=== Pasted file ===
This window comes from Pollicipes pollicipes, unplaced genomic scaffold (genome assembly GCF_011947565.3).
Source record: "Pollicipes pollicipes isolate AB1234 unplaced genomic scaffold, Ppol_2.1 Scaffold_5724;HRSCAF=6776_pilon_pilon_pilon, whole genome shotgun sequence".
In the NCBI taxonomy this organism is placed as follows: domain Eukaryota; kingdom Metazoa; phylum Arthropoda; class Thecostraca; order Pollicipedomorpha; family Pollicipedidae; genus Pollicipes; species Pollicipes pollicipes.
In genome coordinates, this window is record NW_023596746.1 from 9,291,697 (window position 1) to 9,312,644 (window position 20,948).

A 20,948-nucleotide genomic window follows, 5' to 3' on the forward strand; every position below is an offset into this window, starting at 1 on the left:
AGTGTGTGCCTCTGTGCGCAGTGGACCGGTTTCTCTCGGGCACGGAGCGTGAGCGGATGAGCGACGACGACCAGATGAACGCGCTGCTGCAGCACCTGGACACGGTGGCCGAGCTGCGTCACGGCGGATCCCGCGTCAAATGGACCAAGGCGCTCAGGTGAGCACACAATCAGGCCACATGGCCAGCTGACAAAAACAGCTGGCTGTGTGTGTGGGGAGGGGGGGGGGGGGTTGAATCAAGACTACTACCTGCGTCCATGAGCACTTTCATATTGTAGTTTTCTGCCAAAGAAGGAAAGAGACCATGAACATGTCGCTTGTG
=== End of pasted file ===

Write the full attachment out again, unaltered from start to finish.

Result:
This window comes from Pollicipes pollicipes, unplaced genomic scaffold (genome assembly GCF_011947565.3).
Source record: "Pollicipes pollicipes isolate AB1234 unplaced genomic scaffold, Ppol_2.1 Scaffold_5724;HRSCAF=6776_pilon_pilon_pilon, whole genome shotgun sequence".
In the NCBI taxonomy this organism is placed as follows: domain Eukaryota; kingdom Metazoa; phylum Arthropoda; class Thecostraca; order Pollicipedomorpha; family Pollicipedidae; genus Pollicipes; species Pollicipes pollicipes.
In genome coordinates, this window is record NW_023596746.1 from 9,291,697 (window position 1) to 9,312,644 (window position 20,948).

A 20,948-nucleotide genomic window follows, 5' to 3' on the forward strand; every position below is an offset into this window, starting at 1 on the left:
AGTGTGTGCCTCTGTGCGCAGTGGACCGGTTTCTCTCGGGCACGGAGCGTGAGCGGATGAGCGACGACGACCAGATGAACGCGCTGCTGCAGCACCTGGACACGGTGGCCGAGCTGCGTCACGGCGGATCCCGCGTCAAATGGACCAAGGCGCTCAGGTGAGCACACAATCAGGCCACATGGCCAGCTGACAAAAACAGCTGGCTGTGTGTGTGGGGAGGGGGGGGGGGGGTTGAATCAAGACTACTACCTGCGTCCATGAGCACTTTCATATTGTAGTTTTCTGCCAAAGAAGGAAAGAGACCATGAACATGTCGCTTGTG